We might be less concerned about the Commonwealth’s dangerousness arguments if it were clear from the record that the bail judge’s determination was based solely on Brangan’s risk of flight.  But the bail order does not specifically weigh that risk.  We also note that the evidence that Brangan posed a serious flight risk seems relatively equivocal, taking into account his voluntary appearance when the police sought to talk with him after the robbery and the evidence that he never missed a court appearance.

Second, where, based on a defendant’s credible representations and any other evidence before the judge, it appears that the defendant lacks the financial resources to post the amount of bail set by the judge, such that it will likely result in the defendant’s long-term pretrial detention, the judge must provide findings of fact and a statement of reasons for the bail decision, either in writing or orally on the record.[18]  The statement must confirm the judge’s consideration of the defendant’s financial resources,[19] explain how the bail amount was calculated, and state why, notwithstanding the fact that the bail amount will likely result in the defendant’s detention,  the defendant’s risk of flight is so great that no alternative, less restrictive financial or nonfinancial conditions will suffice to assure his or her presence at future court proceedings.[20]

We borrow these requirements, with some modifications, from United States v. Mantecon-Zayas, 949 F.2d 548 (1st Cir. 1991), which addressed a comparable situation where the bail imposed by the Federal District Court judge exceeded the defendant’s means, resulting in his pretrial detention.  In that case, the United States Court of Appeals for the First Circuit concluded that the District Court judge could properly insist on a financial condition that the defendant could not afford to pay, resulting in his detention, provided that the judge complied with the procedural requirements for a valid detention order, including written findings of fact and a written statement of reasons for determining that the financial condition imposed was an indispensable condition for release.  See id. at 550-551.  In particular, the First Circuit found the District Court judge’s bail order to be deficient because it gave “no indication of the reasons underlying the district court’s calculation of the bond,” and did not explain “why the district court thought a $ 200,000 bond was necessary in the face of the defendant’s representation that he could not afford such a bond.”  Id. at 551.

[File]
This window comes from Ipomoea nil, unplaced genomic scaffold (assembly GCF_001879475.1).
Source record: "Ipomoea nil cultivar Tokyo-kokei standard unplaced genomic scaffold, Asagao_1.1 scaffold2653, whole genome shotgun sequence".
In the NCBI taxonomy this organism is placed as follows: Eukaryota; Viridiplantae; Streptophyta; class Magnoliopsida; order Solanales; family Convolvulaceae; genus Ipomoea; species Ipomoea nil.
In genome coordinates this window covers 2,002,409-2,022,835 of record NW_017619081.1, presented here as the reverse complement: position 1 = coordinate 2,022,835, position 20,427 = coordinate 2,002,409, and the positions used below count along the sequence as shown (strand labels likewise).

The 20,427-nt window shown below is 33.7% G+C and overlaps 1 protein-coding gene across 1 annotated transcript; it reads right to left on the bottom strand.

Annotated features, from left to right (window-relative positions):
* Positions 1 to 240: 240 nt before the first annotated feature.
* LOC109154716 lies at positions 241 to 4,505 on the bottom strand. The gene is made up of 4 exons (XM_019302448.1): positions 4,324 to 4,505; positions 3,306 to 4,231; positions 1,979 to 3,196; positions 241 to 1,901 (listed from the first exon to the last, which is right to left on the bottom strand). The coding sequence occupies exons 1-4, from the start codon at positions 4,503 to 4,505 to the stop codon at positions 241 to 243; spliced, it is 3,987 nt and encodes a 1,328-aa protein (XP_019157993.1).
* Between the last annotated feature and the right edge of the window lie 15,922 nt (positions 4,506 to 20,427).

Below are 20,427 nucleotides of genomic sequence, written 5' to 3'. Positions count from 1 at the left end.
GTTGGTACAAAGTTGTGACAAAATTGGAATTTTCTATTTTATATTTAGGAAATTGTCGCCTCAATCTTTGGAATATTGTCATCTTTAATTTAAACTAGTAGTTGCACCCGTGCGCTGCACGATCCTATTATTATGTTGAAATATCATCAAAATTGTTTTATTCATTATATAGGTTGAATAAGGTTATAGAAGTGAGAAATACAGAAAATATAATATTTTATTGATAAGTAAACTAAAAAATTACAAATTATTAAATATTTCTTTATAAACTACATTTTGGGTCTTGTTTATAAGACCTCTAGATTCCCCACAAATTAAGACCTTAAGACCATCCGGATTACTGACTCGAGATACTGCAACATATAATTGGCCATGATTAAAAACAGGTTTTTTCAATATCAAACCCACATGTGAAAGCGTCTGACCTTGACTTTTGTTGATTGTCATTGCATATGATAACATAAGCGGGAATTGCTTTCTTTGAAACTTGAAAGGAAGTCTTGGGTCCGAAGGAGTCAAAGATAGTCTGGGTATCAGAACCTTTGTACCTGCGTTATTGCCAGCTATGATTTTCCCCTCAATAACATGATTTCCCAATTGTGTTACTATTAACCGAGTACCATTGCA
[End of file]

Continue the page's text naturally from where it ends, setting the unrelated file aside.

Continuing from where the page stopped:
Although the rulings in Mantecon-Zayas were based on the language and legislative history of the Federal Bail Reform Act, the same requirements are also dictated by the constitutional demands of due process.  A statement of findings and reasons, either in writing or orally on the record, is a minimum requirement where a defendant faces a loss of liberty.[21]  See Commonwealth v. Hartfield, 474 Mass. 474, 484 (2016) (“Due process requires that a judge issue a written statement regarding the evidence relied upon and the reasons for revoking probation”); id. at 484 n.8 (due process requirement is satisfied where judge makes oral statements on record and transcript is available); Doucette v. Massachusetts Parole Bd., 86 Mass. App. Ct. 531, 539 (2014), quoting Commonwealth v. Durling, 407 Mass. 108, 113 (1990) (“The minimum requirements of due process include ‘a written statement by the factfinders as to the evidence relied on and reasons for revoking . . . parole’”).  Requiring a particularized statement as to why no less restrictive condition will suffice to assure the defendant’s presence at future court proceedings is appropriate in light of the applicable standard of substantive due process, that the procedure be “narrowly tailored to the State’s legitimate and compelling interest in assuring the defendant’s presence at trial.”  Querubin, 440 Mass. at 116.  It also is important because holding a defendant on an unaffordable bail amount defeats bail’s purpose of securing pretrial liberty.[22]